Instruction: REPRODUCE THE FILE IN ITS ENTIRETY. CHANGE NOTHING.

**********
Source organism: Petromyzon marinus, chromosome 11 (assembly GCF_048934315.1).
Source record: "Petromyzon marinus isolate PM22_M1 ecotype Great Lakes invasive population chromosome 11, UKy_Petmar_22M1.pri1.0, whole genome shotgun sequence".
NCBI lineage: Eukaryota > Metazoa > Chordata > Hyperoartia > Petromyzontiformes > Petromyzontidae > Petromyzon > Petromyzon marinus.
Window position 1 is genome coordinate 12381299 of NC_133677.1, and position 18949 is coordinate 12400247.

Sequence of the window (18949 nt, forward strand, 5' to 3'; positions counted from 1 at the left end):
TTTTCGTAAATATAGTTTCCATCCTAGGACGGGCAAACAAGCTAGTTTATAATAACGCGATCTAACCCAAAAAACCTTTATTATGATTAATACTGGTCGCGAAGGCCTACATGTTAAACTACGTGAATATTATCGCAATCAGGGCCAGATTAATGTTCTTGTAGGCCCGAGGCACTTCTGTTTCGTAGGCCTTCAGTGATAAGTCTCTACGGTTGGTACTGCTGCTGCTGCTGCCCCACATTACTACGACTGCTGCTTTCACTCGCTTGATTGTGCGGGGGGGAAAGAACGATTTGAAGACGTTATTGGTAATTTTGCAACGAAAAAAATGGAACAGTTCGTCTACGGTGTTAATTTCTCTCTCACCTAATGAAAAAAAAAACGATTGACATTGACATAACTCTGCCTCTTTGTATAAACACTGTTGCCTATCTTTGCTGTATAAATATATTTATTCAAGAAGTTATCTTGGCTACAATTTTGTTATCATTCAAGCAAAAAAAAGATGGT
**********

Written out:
Source organism: Petromyzon marinus, chromosome 11 (assembly GCF_048934315.1).
Source record: "Petromyzon marinus isolate PM22_M1 ecotype Great Lakes invasive population chromosome 11, UKy_Petmar_22M1.pri1.0, whole genome shotgun sequence".
NCBI lineage: Eukaryota > Metazoa > Chordata > Hyperoartia > Petromyzontiformes > Petromyzontidae > Petromyzon > Petromyzon marinus.
Window position 1 is genome coordinate 12381299 of NC_133677.1, and position 18949 is coordinate 12400247.

Sequence of the window (18949 nt, forward strand, 5' to 3'; positions counted from 1 at the left end):
TTTTCGTAAATATAGTTTCCATCCTAGGACGGGCAAACAAGCTAGTTTATAATAACGCGATCTAACCCAAAAAACCTTTATTATGATTAATACTGGTCGCGAAGGCCTACATGTTAAACTACGTGAATATTATCGCAATCAGGGCCAGATTAATGTTCTTGTAGGCCCGAGGCACTTCTGTTTCGTAGGCCTTCAGTGATAAGTCTCTACGGTTGGTACTGCTGCTGCTGCTGCCCCACATTACTACGACTGCTGCTTTCACTCGCTTGATTGTGCGGGGGGGAAAGAACGATTTGAAGACGTTATTGGTAATTTTGCAACGAAAAAAATGGAACAGTTCGTCTACGGTGTTAATTTCTCTCTCACCTAATGAAAAAAAAAACGATTGACATTGACATAACTCTGCCTCTTTGTATAAACACTGTTGCCTATCTTTGCTGTATAAATATATTTATTCAAGAAGTTATCTTGGCTACAATTTTGTTATCATTCAAGCAAAAAAAAGATGGT